• AES is the encryption algorithm used by the block cipher.
  • 256 is the key size. In other words, the length of the key is 256 bits.
  • CBC stands for Cipher Block Chaining mode. It is a mode wherein the previous cipher text block is used as randomization vector for the following block.
  • Random IV stands for random Initialization Vector. The initialization vector is chosen in random by the sender. This randomly chosen IV is used for preprocessing with the first message block.
  • The block size for AES is 128 bits. Each message block and the Initialization Vector is 128 bits long.

It is easy said than done!

Now that we understand different building blocks of a cryptographic system and certain terminologies, let us now look into what can go wrong in such systems.

The block cipher

The concepts of Pseudo Random Function (PRF) and Pseudo Random Permutation (PRP) are key to understanding security of block ciphers. https://crypto.stanford.edu/~dabo/cs255/lectures/PRP-PRF.pdf#page=13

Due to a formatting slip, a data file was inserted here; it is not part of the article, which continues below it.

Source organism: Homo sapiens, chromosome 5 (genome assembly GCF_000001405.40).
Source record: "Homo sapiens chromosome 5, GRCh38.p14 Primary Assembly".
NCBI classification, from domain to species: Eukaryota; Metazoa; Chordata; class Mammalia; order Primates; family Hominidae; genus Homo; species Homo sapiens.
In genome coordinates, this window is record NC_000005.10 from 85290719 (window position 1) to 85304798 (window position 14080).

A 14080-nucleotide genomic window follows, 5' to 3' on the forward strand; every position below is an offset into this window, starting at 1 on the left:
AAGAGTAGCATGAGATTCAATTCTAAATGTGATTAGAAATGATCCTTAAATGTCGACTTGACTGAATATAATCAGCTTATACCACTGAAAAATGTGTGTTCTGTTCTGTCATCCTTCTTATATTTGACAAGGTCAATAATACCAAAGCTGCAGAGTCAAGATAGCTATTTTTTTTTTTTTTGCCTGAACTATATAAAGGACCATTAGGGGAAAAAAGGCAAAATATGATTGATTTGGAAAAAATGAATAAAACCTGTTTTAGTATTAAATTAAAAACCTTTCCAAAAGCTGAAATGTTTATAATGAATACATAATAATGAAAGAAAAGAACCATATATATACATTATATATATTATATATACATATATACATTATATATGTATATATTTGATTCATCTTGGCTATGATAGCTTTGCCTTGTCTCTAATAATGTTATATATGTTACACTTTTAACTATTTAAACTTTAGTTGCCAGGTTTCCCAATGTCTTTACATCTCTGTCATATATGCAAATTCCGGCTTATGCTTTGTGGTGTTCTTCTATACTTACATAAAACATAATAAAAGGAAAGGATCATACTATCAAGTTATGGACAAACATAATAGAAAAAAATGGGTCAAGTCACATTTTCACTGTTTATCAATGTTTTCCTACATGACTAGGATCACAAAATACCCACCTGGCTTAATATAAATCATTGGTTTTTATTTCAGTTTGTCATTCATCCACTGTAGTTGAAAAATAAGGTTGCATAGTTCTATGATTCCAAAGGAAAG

A block cipher (also known as PRP) is considered secure if it is indistinguishable from a PRF. The experiment focused on distinguishing the output as an output of a block cipher or that of a random function is known by the term Secure PRF test.

DES, 3DES and AES algorithms are considered to be PRF secure (As of October 30, 2022). However, DES is not used in practice due to its small key size.

The pesudo random generators

Pseudo random generators (PRGs) are functions that output series of 0s and 1s that can be reproducible, but at the same time random enough to disallow an adversary to reproduce it. Similar to block ciphers PRG functions accept a seed and a key to generate a streaming bit string. In fact, secure PRF block ciphers are used to generate random bit strings.